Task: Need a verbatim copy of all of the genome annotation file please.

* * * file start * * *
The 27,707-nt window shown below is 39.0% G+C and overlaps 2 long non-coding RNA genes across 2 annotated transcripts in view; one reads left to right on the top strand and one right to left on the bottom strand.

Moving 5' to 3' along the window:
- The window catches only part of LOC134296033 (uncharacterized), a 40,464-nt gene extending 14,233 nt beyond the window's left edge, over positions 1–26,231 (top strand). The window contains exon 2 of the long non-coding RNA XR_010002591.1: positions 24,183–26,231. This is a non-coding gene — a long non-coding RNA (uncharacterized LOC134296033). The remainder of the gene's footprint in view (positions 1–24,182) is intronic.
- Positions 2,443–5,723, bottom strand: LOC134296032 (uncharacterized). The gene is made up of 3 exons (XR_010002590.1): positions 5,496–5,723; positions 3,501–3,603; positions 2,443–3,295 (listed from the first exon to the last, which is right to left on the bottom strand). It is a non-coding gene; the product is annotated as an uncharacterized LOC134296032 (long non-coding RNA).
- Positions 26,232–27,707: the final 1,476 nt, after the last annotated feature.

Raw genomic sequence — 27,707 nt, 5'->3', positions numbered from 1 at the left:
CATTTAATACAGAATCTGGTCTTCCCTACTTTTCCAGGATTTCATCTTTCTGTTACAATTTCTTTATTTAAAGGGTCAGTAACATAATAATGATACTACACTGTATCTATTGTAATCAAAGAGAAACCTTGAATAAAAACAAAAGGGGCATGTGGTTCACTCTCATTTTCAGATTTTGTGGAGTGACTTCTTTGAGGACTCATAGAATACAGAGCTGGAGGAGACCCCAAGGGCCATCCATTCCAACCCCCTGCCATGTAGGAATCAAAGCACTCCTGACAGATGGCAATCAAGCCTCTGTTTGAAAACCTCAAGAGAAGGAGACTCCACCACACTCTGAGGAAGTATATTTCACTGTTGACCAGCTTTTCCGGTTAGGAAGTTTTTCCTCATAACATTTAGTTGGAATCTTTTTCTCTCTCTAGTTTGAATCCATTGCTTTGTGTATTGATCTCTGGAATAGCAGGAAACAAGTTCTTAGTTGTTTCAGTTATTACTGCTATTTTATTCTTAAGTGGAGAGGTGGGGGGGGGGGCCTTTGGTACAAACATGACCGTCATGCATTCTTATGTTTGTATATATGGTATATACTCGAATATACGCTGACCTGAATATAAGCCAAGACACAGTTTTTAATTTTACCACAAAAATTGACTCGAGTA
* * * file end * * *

The 27,707-nt window shown below is 39.0% G+C and overlaps 2 long non-coding RNA genes across 2 annotated transcripts in view; one reads left to right on the top strand and one right to left on the bottom strand.

Moving 5' to 3' along the window:
- The window catches only part of LOC134296033 (uncharacterized), a 40,464-nt gene extending 14,233 nt beyond the window's left edge, over positions 1–26,231 (top strand). The window contains exon 2 of the long non-coding RNA XR_010002591.1: positions 24,183–26,231. This is a non-coding gene — a long non-coding RNA (uncharacterized LOC134296033). The remainder of the gene's footprint in view (positions 1–24,182) is intronic.
- Positions 2,443–5,723, bottom strand: LOC134296032 (uncharacterized). The gene is made up of 3 exons (XR_010002590.1): positions 5,496–5,723; positions 3,501–3,603; positions 2,443–3,295 (listed from the first exon to the last, which is right to left on the bottom strand). It is a non-coding gene; the product is annotated as an uncharacterized LOC134296032 (long non-coding RNA).
- Positions 26,232–27,707: the final 1,476 nt, after the last annotated feature.

Raw genomic sequence — 27,707 nt, 5'->3', positions numbered from 1 at the left:
CATTTAATACAGAATCTGGTCTTCCCTACTTTTCCAGGATTTCATCTTTCTGTTACAATTTCTTTATTTAAAGGGTCAGTAACATAATAATGATACTACACTGTATCTATTGTAATCAAAGAGAAACCTTGAATAAAAACAAAAGGGGCATGTGGTTCACTCTCATTTTCAGATTTTGTGGAGTGACTTCTTTGAGGACTCATAGAATACAGAGCTGGAGGAGACCCCAAGGGCCATCCATTCCAACCCCCTGCCATGTAGGAATCAAAGCACTCCTGACAGATGGCAATCAAGCCTCTGTTTGAAAACCTCAAGAGAAGGAGACTCCACCACACTCTGAGGAAGTATATTTCACTGTTGACCAGCTTTTCCGGTTAGGAAGTTTTTCCTCATAACATTTAGTTGGAATCTTTTTCTCTCTCTAGTTTGAATCCATTGCTTTGTGTATTGATCTCTGGAATAGCAGGAAACAAGTTCTTAGTTGTTTCAGTTATTACTGCTATTTTATTCTTAAGTGGAGAGGTGGGGGGGGGGGCCTTTGGTACAAACATGACCGTCATGCATTCTTATGTTTGTATATATGGTATATACTCGAATATACGCTGACCTGAATATAAGCCAAGACACAGTTTTTAATTTTACCACAAAAATTGACTCGAGTA